Turbo.264 Video Encoder
Turbo.264 Video Encoder
Review by Steve
The application window opens up with a intuitive window showing your video's format choices from the drop down menu, and progress and encoding frame rate with cool looking countdown dials. After setting the format of your choice and clicking on go I don't think you'll have time for a lengthy break. It will be completed before you know it.
I'm one of those types who, once I get into a groove, hate to stop to answer phones or even take a break. You've all been there. You tell your loved one, "I'll just be 15 minutes" and before you know it, 3 hours have gone by. I've always been frustrated by the interruption of my editing workflow whenever I had to stop to render motion graphics or compress projects to DVD. It seems that no matter how often I step up to a new computer, change a video card or add extra ram, there is always some new plug in or motion graphic effect I use that slows things down. And once you are ready to export to Compressor, more time is involved while waiting for the job to get done. How long it takes to encode varies upon the processor speed of your Mac, the size of the video file, the length and complexity of your source video and the amount of video compression required for you to get your desired result.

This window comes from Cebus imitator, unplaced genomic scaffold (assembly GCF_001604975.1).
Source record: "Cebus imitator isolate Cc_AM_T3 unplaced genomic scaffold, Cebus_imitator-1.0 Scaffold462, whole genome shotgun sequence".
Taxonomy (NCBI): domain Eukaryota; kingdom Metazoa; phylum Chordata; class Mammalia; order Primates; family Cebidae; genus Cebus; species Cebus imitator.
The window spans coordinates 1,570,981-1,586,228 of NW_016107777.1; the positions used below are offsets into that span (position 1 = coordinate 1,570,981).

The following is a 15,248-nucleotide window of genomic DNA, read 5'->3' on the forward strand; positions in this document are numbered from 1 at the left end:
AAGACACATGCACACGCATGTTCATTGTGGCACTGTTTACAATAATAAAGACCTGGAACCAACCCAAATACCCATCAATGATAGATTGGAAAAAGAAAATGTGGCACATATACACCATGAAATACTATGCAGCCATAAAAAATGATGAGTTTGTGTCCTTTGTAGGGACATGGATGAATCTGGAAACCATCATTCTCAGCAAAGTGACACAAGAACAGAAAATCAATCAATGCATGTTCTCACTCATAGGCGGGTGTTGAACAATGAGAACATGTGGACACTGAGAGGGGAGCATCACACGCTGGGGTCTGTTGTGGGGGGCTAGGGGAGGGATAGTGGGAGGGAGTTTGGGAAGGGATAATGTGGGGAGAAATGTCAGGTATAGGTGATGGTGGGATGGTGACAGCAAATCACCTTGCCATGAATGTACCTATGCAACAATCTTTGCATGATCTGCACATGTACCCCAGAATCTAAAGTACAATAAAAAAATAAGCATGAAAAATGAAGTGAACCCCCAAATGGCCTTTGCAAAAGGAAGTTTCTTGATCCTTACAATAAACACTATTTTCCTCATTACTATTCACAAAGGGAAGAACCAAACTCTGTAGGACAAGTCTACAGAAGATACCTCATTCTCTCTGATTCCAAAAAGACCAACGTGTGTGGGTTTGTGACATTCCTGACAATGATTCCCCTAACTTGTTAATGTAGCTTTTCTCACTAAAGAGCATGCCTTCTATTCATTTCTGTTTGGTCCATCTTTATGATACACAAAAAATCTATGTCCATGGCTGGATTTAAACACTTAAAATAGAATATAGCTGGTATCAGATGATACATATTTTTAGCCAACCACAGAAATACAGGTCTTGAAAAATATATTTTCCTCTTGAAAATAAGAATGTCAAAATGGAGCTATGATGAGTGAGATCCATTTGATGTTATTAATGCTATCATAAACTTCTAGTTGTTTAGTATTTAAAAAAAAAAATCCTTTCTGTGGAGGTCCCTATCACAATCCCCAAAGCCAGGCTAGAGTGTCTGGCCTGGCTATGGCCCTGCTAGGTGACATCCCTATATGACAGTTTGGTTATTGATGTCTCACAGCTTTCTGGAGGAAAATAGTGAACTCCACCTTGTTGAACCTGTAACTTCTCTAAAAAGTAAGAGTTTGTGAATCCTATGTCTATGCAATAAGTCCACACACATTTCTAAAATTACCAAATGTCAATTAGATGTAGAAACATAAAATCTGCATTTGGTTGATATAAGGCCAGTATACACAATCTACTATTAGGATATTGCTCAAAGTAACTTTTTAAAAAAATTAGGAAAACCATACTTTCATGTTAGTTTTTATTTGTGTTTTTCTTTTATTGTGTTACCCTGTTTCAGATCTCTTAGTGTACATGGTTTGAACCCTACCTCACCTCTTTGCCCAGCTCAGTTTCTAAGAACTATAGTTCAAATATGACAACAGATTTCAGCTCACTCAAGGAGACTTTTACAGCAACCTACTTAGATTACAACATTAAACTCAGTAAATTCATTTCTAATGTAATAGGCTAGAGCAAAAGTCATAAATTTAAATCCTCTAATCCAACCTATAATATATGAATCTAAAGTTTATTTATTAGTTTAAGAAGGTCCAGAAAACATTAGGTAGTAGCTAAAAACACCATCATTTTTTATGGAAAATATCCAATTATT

Elgato Systems has done its best
here to alleviate these interruptions by producing an amazing
new piece of hardware that allows you to continue working while
it is doing its thing. What's more, it does its thing with blinding
The Turbo.264 is designed to convert
your videos using H.264 files for exporting to your iPod, Apple
TV and iPhone. It is slightly larger than a USB thumb drive at
approximately 83mm x 30mm x 12mm in size and, for those using
it on a laptop, a short USB extender cable is supplied providing
you room to plug in on your often crowded Macbook. The big hook
for the Turbo.264 is the incredible speed increase you will experience
when using it. According to the folk at Elgato you will experience
encoding speeds up to 4 times faster on the newer Intel Macs.
I found this to be an understatement and was startled to see
a couple of 5-minute sequences completely encoded in well under
2 minutes. With older Macs, G4s and pre Intel G5s, you will find
the Turbo.264 exponentially quicker.
The Turbo.264 is able to do this
by taking the burden off your computer's CPU and allowing the
Turbo's hefty hardware encoding accelerator to do it for you.
This frees up your processor for other tasks as the Turbo.264
if off loading the processing to the device itself.
The accompanying software is easy
to install, you simply open the disc image and drag it to your
applications folder, and was done in less than a minute. The
video encoder itself plugs into your USB 2.0 port where it sits
and waits until it is needed. Nothing appears on your desktop.
(I was worried, at first, when I didn't see an icon come on)
Once the software is installed and the Turbo.264 is plugged in
you're ready to go. In the Turbo's menu you will also find a
'check for updates', which secures you for the future. Glad they